We're told, endlessly, that we must do more manufacturing here in Britain. The underlying argument being that manufacturing jobs are good jobs, that they pay well, and that given that we'd like to have more well paid jobs therefore we must do more manufacturing. This argument is really just evidence of the ghastly conservatism of large portions of the British commentariat. For the truth is that the marginal manufacturing job is not well paid.
OK, so these figures are from the US but the same basic story will be true here too: Recent research by the National Employment Law Project (NELP), however, found that manufacturing production wages now rank in the bottom half of all jobs in the United States. In decades past, production workers employed in manufacturing earned wages significantly higher than the U.S. average, but by 2013 the typical manufacturing production worker made 7.7 percent below the median wage for all occupations. During the same time period productivity in the U.S. manufacturing sector increased at a rate one-third higher than in the private, non-farm economy overall. The median wage for production workers in the manufacturing industry in 2013 was $15.66, with 25 percent of these workers earning $11.91 or less.
The actual figures themselves can be checked in this table here.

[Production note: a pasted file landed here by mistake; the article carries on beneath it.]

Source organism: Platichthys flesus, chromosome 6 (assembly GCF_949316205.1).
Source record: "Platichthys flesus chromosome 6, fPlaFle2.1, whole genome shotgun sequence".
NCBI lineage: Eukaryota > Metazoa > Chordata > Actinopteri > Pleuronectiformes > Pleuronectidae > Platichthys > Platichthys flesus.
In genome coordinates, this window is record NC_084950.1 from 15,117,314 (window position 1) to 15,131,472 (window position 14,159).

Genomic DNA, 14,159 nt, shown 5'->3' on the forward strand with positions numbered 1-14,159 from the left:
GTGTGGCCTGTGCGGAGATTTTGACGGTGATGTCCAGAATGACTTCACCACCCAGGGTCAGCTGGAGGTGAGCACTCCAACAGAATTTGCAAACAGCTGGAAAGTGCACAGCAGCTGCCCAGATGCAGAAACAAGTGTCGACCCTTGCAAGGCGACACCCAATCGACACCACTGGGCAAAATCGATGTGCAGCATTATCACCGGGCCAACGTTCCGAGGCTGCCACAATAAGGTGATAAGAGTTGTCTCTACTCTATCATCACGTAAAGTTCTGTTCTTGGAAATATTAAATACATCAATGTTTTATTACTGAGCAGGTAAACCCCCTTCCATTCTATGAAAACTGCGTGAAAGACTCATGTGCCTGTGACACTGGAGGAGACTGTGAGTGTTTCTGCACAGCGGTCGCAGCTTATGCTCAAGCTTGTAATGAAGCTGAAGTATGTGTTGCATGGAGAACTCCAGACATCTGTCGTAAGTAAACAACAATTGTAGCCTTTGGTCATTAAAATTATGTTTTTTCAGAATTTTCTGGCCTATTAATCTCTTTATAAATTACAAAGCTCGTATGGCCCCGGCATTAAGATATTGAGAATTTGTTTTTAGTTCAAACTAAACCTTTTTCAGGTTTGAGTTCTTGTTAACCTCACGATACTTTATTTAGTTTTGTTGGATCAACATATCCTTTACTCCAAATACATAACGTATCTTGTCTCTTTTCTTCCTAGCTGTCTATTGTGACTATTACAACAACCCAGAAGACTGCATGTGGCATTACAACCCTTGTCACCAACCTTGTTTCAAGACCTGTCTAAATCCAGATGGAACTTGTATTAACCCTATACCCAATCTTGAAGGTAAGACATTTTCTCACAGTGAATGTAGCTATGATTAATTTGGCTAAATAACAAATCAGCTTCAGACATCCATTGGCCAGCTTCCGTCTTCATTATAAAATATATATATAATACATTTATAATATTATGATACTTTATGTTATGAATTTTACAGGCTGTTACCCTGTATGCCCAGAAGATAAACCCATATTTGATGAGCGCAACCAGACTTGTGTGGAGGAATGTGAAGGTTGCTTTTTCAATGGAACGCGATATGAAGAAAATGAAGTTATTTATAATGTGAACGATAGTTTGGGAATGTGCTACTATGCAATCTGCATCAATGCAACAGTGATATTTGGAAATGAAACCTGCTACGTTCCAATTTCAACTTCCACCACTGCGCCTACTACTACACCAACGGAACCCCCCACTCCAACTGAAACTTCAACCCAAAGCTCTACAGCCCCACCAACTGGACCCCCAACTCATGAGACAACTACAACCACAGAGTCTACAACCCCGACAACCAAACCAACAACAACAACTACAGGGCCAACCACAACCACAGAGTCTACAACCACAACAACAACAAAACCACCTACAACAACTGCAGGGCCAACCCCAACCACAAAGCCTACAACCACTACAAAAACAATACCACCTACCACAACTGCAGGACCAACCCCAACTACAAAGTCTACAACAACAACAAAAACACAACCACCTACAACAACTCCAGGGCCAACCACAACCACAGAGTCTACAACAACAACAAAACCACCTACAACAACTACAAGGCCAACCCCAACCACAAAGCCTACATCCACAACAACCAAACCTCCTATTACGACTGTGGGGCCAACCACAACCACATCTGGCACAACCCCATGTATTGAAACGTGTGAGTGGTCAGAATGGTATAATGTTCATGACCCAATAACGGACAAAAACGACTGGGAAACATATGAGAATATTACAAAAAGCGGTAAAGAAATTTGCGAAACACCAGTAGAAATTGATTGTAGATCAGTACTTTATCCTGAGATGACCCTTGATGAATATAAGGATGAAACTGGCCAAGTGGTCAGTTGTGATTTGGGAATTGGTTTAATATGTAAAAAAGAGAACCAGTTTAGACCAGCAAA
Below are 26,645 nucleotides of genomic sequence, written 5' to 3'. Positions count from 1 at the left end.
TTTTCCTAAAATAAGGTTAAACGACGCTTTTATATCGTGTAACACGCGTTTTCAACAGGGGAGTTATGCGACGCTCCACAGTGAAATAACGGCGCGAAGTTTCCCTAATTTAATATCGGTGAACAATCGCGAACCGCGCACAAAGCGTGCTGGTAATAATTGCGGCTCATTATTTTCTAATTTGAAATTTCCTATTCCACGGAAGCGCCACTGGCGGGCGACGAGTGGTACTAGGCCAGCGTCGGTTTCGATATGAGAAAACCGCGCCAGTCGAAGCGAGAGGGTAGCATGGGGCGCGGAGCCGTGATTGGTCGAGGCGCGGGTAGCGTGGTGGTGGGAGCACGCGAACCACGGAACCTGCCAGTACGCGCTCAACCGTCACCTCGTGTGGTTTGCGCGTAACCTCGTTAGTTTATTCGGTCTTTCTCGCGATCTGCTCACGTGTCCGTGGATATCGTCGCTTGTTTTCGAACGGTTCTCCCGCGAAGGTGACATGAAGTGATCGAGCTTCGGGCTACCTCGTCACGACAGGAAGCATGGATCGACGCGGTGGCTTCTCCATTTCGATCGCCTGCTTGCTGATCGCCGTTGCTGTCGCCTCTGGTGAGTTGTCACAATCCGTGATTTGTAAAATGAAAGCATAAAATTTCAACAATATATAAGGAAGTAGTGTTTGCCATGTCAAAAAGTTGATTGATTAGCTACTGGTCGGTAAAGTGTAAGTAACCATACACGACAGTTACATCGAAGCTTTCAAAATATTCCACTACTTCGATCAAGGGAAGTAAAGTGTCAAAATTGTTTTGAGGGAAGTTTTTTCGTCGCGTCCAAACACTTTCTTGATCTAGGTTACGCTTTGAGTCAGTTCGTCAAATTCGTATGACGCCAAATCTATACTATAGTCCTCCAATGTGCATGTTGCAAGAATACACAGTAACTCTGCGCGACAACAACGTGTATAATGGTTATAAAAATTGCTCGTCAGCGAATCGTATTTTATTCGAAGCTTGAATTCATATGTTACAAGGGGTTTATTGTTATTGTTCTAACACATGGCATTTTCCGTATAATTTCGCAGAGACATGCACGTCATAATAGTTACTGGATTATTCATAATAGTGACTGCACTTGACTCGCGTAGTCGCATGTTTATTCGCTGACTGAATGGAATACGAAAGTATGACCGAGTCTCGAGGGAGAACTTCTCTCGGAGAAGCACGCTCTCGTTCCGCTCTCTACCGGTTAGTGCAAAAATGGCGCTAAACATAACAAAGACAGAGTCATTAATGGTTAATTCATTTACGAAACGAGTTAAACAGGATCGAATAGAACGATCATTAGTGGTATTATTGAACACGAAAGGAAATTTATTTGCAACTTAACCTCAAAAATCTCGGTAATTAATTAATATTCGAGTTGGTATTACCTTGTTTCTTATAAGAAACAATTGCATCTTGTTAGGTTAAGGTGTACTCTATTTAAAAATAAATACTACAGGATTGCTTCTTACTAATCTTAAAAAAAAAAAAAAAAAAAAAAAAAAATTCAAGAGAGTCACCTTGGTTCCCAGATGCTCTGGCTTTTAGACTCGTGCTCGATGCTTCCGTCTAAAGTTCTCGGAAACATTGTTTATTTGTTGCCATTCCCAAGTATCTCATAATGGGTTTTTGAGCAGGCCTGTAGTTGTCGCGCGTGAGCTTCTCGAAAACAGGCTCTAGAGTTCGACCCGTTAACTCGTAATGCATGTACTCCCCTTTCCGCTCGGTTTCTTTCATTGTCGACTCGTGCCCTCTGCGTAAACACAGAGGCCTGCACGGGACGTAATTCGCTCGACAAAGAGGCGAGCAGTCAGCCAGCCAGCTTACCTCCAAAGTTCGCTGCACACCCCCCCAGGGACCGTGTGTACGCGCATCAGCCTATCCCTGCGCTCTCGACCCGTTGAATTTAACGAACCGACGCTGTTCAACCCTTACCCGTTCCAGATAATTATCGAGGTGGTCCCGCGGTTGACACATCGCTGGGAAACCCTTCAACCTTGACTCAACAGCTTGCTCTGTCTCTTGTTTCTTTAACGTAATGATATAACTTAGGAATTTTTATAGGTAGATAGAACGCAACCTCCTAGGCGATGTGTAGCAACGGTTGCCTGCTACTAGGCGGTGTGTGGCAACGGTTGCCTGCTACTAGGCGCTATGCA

There are of course very well paid manufacturing jobs: just as there are very well paid services jobs. But the marginal manufacturing job pays less than the average wage. Meaning that if we expand this sector, move people into it, then we will be lowering the average wage of the country. This is also known as making us all poorer.
We could argue two different ways about why this is so. One would simply be that there's people half a world away willing to do those manufacturing jobs for £1 an hour. That inevitably puts pressure on whatever anyone is willing to pay labour here. The second would be that we appear to value the marginal production of more services more than we do the marginal production of manufacturing: thus we are made richer by having more of those services.
But whichever argument we use to explain it it is still true that the marginal manufacturing job these days is not a well paid job. Thus we're not going to increase the number of well paid jobs by increasing the amount of manufacturing we do.